Advertising watchdog may dismiss competitor complaints without investigation

Out-Law News | 17 Oct 2011 | 9:41 am | 3 min. read

The UK's advertising watchdog may not investigate complaints businesses make about rivals' adverts if the complaining firms have not tried to resolve the disputes with their competitors first.

The Advertising Standards Authority (ASA) told Out-Law.com that it could consider not investigating advertising complaints if "reasonable steps" have not been taken to settle differences before the complaint is registered with it.

"Where a company has not sought to resolve an issue with their competitor before approaching the ASA it is not an absolute that we will reject their complaint," ASA said in a statement.

"However, in almost all circumstances we would expect a company to have tried to raise their concerns with their competitor before lodging a complaint with us. When they haven’t we will take a view on whether we will reject the complaint," it said.

"Companies who want to lodge a complaint about a competitor should take reasonable steps to resolve their differences before contacting the ASA. This is because repeated and/or tit-for-tat complaints are costly for companies, for the good standing of their sector and for the reputation of self-regulation more generally. If the ASA considers that there is a potential problem under the Advertising Code then it can and will launch an investigation irrespective of whether a company has tried to resolve it with their competitor in the first instance," the watchdog said.

In a response to the organisations' 'Process Review', ASA detailed the measures businesses should take when they have a grievance with rivals' adverts and said the new procedures will come into effect from 1 December this year.

Firms should contact rivals with details of their complaint and where it believes its competitor is in breach of advertising rules, the watchdog said. Complaints should only be passed on to ASA if the dispute cannot be resolved, it said.

ASA oversees compliance with the Committee of Advertising Practice (CAP) Code and the Broadcast Committee of Advertising Practice (BCAP) Code. The Codes set out rules on advertising, including prohibiting ads that are misleading or make unsubstantiated claims.

"Companies must normally demonstrate that they have attempted to resolve their differences with the advertiser before the ASA involves itself in the complaint," ASA said in its final response (Click through for 34-page / 218KB PDF) to a review of its process.

"In the first place, the complainant should raise their concerns with the advertiser by registered post. The correspondence must provide an appropriate level of detail about the claim and the media in which the ad appeared, together with the factual basis for the complaint and, preferably, reference to the relevant Code rules; the advertiser must be able to identify the advertisement and understand what is alleged," it said.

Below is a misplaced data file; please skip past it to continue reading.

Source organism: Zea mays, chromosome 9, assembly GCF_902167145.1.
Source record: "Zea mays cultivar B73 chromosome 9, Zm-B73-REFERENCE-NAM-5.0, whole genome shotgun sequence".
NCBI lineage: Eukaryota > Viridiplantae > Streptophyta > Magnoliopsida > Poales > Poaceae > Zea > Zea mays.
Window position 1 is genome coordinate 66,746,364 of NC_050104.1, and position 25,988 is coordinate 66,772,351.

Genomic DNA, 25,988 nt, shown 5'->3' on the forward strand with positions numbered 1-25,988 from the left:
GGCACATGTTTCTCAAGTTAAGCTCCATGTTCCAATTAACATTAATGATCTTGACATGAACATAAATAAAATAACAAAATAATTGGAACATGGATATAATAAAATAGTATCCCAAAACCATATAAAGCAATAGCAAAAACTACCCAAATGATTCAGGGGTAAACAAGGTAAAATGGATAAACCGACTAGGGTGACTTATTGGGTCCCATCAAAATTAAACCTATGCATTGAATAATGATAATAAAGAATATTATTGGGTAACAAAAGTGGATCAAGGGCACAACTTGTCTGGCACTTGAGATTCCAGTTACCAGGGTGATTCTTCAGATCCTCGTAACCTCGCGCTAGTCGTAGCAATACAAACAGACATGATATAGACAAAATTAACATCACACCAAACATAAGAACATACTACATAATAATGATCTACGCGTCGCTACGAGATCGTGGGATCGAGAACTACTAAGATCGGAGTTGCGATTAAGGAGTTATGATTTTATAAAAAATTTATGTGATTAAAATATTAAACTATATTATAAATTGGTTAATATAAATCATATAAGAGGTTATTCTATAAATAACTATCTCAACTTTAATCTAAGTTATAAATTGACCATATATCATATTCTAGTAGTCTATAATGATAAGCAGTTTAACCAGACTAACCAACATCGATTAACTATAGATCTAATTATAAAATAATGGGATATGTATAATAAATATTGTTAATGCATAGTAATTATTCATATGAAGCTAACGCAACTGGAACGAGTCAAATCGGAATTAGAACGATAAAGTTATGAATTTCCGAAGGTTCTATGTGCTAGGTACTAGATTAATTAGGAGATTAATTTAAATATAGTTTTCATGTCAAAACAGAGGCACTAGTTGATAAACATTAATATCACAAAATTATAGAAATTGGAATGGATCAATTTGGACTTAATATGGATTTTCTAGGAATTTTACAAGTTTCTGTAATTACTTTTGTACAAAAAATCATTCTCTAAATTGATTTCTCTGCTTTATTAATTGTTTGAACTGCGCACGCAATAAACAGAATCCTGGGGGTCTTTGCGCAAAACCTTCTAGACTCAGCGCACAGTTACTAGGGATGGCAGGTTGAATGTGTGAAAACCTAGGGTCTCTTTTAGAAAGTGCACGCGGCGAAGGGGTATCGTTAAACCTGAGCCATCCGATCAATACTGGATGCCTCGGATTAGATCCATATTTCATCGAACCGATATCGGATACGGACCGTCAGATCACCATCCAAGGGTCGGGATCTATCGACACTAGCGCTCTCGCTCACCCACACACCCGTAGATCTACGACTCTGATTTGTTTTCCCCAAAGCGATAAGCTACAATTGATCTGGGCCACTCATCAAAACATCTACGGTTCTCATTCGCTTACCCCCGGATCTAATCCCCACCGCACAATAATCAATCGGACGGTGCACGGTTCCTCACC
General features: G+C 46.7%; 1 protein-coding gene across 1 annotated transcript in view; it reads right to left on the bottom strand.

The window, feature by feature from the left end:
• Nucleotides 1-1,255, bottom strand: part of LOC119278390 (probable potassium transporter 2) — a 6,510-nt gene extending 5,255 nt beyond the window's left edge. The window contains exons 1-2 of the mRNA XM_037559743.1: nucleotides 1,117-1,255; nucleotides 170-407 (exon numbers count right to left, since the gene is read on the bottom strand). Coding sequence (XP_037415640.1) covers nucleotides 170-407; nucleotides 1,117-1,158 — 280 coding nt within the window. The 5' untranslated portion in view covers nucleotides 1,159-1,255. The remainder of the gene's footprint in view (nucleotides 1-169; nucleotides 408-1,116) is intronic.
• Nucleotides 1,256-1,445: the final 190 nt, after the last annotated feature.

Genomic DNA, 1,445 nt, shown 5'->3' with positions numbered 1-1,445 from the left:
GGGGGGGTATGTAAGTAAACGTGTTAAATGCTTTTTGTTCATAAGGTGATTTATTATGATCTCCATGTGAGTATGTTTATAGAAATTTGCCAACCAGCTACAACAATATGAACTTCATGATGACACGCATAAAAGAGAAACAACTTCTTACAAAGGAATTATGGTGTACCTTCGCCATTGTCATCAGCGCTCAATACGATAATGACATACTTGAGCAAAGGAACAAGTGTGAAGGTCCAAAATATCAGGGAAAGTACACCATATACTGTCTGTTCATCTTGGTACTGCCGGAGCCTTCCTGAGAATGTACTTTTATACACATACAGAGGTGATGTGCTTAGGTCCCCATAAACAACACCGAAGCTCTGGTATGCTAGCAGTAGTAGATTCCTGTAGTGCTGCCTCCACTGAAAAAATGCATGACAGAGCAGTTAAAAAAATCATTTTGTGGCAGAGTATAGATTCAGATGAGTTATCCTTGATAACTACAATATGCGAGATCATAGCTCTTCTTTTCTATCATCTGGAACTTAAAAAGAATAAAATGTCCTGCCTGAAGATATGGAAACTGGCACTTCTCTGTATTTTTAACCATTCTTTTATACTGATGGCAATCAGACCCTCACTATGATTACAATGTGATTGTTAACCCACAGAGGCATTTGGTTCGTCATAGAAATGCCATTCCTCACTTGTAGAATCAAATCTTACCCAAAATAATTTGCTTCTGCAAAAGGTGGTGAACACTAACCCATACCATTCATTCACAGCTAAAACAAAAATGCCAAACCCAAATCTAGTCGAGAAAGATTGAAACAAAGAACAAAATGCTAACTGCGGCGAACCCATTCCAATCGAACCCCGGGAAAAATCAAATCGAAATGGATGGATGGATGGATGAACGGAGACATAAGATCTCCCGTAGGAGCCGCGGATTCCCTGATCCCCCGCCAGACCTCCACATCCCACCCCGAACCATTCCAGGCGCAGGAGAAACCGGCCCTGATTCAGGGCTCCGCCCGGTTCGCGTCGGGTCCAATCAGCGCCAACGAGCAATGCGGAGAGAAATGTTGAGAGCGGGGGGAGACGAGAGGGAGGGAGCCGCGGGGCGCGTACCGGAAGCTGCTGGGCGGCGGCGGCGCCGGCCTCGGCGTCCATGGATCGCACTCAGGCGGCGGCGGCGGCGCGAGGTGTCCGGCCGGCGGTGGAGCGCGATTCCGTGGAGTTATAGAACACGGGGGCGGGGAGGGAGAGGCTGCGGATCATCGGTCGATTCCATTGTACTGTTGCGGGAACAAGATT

"The complainant should allow five working days for a response. If, at the end of that period; the advertiser has not responded; the complainant has other reasonable cause to believe that the advertiser will not act within a reasonable timeframe or in good faith in response to the complaint or the parties cannot reach an agreement, the complainant should notify the ASA who will accept and, if appropriate, progress the complaint," ASA said.

Complaining businesses will have to provide ASA with documental evidence of how they attempted to resolve disputes, the watchdog said.

The introduction of the new procedure follows a year in which ASA reported a hike in the number of complaints it has had to deal.

In March the CAP Code was changed, expanding the number of mediums in which ads would be subject to the Code's rules. The changes mean that ads that appear on company websites and social networking accounts must comply with the Code. ASA has admitted that the increased workload has put extra burden on staff dealing with complaints.

ASA said that competitor complaints between rivals were "relatively more time consuming, complex and expensive to administer" and "proportionately more commonplace" than other categories of complaints it receives.

The new procedure should not "unduly dissuade" companies from registering complaints with ASA but are "intended to help the ASA deal with competitor complaints effectively, efficiently and cost-effectively," it said.

ASA also said that it was implementing measures it hopes will reduce the time it takes to complete formal complaint investigations and reported that it had recorded between an 8% increase in the number of complaints that had been dealt with informally in the year up to June 2011, with 72% of complaints ASA receives now been resolved without formal investigations.